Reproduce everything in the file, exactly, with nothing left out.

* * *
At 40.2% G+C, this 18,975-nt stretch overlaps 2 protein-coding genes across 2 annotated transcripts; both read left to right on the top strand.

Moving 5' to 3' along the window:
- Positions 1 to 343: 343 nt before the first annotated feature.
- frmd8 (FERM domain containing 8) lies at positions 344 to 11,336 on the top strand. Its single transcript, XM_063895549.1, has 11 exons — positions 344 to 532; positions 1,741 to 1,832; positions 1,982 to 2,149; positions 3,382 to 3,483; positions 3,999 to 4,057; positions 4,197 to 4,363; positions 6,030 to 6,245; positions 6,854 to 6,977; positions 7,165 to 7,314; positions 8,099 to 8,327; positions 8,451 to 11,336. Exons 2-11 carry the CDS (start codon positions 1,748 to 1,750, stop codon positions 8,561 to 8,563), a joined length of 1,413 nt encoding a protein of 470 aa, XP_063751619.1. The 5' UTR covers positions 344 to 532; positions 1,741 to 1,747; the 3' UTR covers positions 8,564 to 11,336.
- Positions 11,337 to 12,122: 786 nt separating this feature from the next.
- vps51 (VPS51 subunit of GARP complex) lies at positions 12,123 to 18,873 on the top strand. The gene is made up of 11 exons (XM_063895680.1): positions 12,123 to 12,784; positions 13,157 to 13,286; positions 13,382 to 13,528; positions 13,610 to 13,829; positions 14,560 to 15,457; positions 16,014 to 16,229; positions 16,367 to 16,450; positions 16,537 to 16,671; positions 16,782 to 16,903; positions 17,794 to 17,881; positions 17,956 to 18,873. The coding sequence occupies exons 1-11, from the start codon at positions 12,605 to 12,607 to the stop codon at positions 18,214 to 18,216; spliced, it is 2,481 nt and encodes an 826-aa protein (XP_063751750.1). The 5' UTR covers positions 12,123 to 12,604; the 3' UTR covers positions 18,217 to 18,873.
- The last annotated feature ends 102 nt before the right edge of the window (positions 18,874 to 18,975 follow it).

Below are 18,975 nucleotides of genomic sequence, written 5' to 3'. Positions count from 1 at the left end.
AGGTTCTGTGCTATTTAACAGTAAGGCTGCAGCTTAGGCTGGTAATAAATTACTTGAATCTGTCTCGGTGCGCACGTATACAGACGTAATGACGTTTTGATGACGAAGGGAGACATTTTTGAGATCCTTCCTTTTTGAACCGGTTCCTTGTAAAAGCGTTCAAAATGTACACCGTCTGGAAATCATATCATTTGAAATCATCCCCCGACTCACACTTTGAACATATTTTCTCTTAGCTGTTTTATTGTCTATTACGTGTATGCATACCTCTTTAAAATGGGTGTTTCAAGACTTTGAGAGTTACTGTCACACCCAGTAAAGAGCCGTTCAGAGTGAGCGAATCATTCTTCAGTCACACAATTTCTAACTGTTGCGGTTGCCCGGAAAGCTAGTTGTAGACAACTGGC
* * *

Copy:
At 40.2% G+C, this 18,975-nt stretch overlaps 2 protein-coding genes across 2 annotated transcripts; both read left to right on the top strand.

Moving 5' to 3' along the window:
- Positions 1 to 343: 343 nt before the first annotated feature.
- frmd8 (FERM domain containing 8) lies at positions 344 to 11,336 on the top strand. Its single transcript, XM_063895549.1, has 11 exons — positions 344 to 532; positions 1,741 to 1,832; positions 1,982 to 2,149; positions 3,382 to 3,483; positions 3,999 to 4,057; positions 4,197 to 4,363; positions 6,030 to 6,245; positions 6,854 to 6,977; positions 7,165 to 7,314; positions 8,099 to 8,327; positions 8,451 to 11,336. Exons 2-11 carry the CDS (start codon positions 1,748 to 1,750, stop codon positions 8,561 to 8,563), a joined length of 1,413 nt encoding a protein of 470 aa, XP_063751619.1. The 5' UTR covers positions 344 to 532; positions 1,741 to 1,747; the 3' UTR covers positions 8,564 to 11,336.
- Positions 11,337 to 12,122: 786 nt separating this feature from the next.
- vps51 (VPS51 subunit of GARP complex) lies at positions 12,123 to 18,873 on the top strand. The gene is made up of 11 exons (XM_063895680.1): positions 12,123 to 12,784; positions 13,157 to 13,286; positions 13,382 to 13,528; positions 13,610 to 13,829; positions 14,560 to 15,457; positions 16,014 to 16,229; positions 16,367 to 16,450; positions 16,537 to 16,671; positions 16,782 to 16,903; positions 17,794 to 17,881; positions 17,956 to 18,873. The coding sequence occupies exons 1-11, from the start codon at positions 12,605 to 12,607 to the stop codon at positions 18,214 to 18,216; spliced, it is 2,481 nt and encodes an 826-aa protein (XP_063751750.1). The 5' UTR covers positions 12,123 to 12,604; the 3' UTR covers positions 18,217 to 18,873.
- The last annotated feature ends 102 nt before the right edge of the window (positions 18,874 to 18,975 follow it).

Below are 18,975 nucleotides of genomic sequence, written 5' to 3'. Positions count from 1 at the left end.
AGGTTCTGTGCTATTTAACAGTAAGGCTGCAGCTTAGGCTGGTAATAAATTACTTGAATCTGTCTCGGTGCGCACGTATACAGACGTAATGACGTTTTGATGACGAAGGGAGACATTTTTGAGATCCTTCCTTTTTGAACCGGTTCCTTGTAAAAGCGTTCAAAATGTACACCGTCTGGAAATCATATCATTTGAAATCATCCCCCGACTCACACTTTGAACATATTTTCTCTTAGCTGTTTTATTGTCTATTACGTGTATGCATACCTCTTTAAAATGGGTGTTTCAAGACTTTGAGAGTTACTGTCACACCCAGTAAAGAGCCGTTCAGAGTGAGCGAATCATTCTTCAGTCACACAATTTCTAACTGTTGCGGTTGCCCGGAAAGCTAGTTGTAGACAACTGGC